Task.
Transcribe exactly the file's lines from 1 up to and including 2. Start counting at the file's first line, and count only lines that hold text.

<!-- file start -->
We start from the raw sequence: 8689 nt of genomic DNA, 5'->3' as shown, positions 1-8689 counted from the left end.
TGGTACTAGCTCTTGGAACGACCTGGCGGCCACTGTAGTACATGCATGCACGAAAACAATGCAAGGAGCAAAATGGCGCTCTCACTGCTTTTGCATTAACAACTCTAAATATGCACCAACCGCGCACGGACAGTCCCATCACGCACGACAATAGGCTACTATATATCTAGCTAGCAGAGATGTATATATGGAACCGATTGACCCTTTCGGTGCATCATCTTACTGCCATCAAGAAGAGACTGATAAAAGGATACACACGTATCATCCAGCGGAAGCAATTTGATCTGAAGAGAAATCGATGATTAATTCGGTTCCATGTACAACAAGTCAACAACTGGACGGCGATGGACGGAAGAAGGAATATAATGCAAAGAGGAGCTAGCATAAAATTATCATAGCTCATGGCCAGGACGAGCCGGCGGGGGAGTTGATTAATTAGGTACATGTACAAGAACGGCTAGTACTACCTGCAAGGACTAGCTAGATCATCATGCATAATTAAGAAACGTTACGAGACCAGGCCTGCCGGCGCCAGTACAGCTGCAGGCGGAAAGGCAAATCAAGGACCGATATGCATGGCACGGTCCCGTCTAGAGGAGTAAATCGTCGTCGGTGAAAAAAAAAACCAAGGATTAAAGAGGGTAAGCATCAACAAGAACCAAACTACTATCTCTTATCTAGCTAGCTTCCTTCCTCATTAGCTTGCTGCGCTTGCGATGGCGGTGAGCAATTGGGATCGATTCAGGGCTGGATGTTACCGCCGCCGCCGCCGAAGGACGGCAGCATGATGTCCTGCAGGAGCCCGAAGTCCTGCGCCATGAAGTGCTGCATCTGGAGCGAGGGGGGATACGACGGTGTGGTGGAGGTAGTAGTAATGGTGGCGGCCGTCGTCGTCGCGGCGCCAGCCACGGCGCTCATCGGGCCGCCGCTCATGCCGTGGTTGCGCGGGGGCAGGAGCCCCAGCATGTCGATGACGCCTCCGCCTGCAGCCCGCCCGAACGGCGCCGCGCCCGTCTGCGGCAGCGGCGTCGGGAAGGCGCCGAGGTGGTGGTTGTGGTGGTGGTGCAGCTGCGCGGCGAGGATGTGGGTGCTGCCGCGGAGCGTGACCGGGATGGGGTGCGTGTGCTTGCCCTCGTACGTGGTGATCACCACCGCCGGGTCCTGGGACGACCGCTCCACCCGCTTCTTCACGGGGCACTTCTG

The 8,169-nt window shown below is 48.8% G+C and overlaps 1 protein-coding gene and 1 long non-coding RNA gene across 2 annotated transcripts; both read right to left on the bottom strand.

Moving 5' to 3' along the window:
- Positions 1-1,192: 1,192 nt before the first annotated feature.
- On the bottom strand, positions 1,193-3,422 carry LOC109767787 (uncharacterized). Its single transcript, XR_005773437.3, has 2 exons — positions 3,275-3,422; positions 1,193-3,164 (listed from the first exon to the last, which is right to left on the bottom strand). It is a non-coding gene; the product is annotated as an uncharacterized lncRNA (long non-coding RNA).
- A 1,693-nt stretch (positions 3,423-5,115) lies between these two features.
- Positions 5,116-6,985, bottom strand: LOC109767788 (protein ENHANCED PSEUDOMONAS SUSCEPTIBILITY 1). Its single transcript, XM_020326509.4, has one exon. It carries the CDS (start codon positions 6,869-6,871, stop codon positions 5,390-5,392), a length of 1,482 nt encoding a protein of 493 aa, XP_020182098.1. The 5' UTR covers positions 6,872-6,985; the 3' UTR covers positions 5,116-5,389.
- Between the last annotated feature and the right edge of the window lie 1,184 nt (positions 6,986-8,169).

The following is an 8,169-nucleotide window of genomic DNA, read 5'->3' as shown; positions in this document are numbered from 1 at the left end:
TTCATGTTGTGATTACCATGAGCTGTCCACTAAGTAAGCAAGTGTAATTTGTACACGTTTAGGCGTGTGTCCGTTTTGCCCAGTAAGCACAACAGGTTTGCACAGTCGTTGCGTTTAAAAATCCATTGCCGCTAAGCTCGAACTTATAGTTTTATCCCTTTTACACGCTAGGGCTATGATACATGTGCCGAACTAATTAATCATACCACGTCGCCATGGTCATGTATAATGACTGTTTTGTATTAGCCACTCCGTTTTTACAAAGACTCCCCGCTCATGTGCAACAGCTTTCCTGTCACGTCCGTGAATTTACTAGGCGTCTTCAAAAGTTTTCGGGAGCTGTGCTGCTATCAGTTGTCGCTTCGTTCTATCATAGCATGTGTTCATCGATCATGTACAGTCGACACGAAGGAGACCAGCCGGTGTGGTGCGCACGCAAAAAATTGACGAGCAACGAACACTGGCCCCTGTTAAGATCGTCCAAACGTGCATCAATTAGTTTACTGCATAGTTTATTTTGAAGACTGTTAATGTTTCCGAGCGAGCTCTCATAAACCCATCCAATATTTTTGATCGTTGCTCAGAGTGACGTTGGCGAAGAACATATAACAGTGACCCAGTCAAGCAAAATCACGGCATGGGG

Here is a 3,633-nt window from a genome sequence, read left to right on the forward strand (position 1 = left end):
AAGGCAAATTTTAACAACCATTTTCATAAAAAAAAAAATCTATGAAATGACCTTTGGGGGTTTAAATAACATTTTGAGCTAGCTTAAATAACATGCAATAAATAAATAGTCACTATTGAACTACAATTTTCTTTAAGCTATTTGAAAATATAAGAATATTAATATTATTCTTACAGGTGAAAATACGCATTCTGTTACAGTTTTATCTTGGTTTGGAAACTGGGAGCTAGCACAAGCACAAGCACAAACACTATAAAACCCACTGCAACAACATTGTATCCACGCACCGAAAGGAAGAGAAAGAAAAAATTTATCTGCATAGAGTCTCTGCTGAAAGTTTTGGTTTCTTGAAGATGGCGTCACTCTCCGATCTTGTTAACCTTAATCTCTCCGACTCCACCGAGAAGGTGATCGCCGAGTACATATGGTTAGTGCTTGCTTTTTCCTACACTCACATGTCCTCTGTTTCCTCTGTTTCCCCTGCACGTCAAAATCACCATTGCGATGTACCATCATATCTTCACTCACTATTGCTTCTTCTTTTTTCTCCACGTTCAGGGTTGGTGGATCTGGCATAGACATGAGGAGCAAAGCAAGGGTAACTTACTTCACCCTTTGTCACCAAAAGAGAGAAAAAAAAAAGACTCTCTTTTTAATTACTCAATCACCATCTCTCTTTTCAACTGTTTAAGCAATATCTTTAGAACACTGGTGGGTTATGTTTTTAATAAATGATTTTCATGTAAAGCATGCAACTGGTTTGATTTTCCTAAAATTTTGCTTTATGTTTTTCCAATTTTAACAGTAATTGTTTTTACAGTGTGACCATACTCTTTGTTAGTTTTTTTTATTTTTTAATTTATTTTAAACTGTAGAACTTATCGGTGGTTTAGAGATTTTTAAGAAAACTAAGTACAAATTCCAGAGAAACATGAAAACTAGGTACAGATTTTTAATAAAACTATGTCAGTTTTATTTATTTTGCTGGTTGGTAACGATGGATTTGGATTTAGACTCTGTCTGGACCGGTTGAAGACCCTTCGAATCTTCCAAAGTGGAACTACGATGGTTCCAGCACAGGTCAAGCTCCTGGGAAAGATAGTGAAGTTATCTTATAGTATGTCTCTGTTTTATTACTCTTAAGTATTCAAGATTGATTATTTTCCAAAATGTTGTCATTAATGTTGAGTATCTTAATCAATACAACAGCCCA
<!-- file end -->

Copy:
We start from the raw sequence: 8689 nt of genomic DNA, 5'->3' as shown, positions 1-8689 counted from the left end.
TGGTACTAGCTCTTGGAACGACCTGGCGGCCACTGTAGTACATGCATGCACGAAAACAATGCAAGGAGCAAAATGGCGCTCTCACTGCTTTTGCATTAACAACTCTAAATATGCACCAACCGCGCACGGACAGTCCCATCACGCACGACAATAGGCTACTATATATCTAGCTAGCAGAGATGTATATATGGAACCGATTGACCCTTTCGGTGCATCATCTTACTGCCATCAAGAAGAGACTGATAAAAGGATACACACGTATCATCCAGCGGAAGCAATTTGATCTGAAGAGAAATCGATGATTAATTCGGTTCCATGTACAACAAGTCAACAACTGGACGGCGATGGACGGAAGAAGGAATATAATGCAAAGAGGAGCTAGCATAAAATTATCATAGCTCATGGCCAGGACGAGCCGGCGGGGGAGTTGATTAATTAGGTACATGTACAAGAACGGCTAGTACTACCTGCAAGGACTAGCTAGATCATCATGCATAATTAAGAAACGTTACGAGACCAGGCCTGCCGGCGCCAGTACAGCTGCAGGCGGAAAGGCAAATCAAGGACCGATATGCATGGCACGGTCCCGTCTAGAGGAGTAAATCGTCGTCGGTGAAAAAAAAAACCAAGGATTAAAGAGGGTAAGCATCAACAAGAACCAAACTACTATCTCTTATCTAGCTAGCTTCCTTCCTCATTAGCTTGCTGCGCTTGCGATGGCGGTGAGCAATTGGGATCGATTCAGGGCTGGATGTTACCGCCGCCGCCGCCGAAGGACGGCAGCATGATGTCCTGCAGGAGCCCGAAGTCCTGCGCCATGAAGTGCTGCATCTGGAGCGAGGGGGGATACGACGGTGTGGTGGAGGTAGTAGTAATGGTGGCGGCCGTCGTCGTCGCGGCGCCAGCCACGGCGCTCATCGGGCCGCCGCTCATGCCGTGGTTGCGCGGGGGCAGGAGCCCCAGCATGTCGATGACGCCTCCGCCTGCAGCCCGCCCGAACGGCGCCGCGCCCGTCTGCGGCAGCGGCGTCGGGAAGGCGCCGAGGTGGTGGTTGTGGTGGTGGTGCAGCTGCGCGGCGAGGATGTGGGTGCTGCCGCGGAGCGTGACCGGGATGGGGTGCGTGTGCTTGCCCTCGTACGTGGTGATCACCACCGCCGGGTCCTGGGACGACCGCTCCACCCGCTTCTTCACGGGGCACTTCTG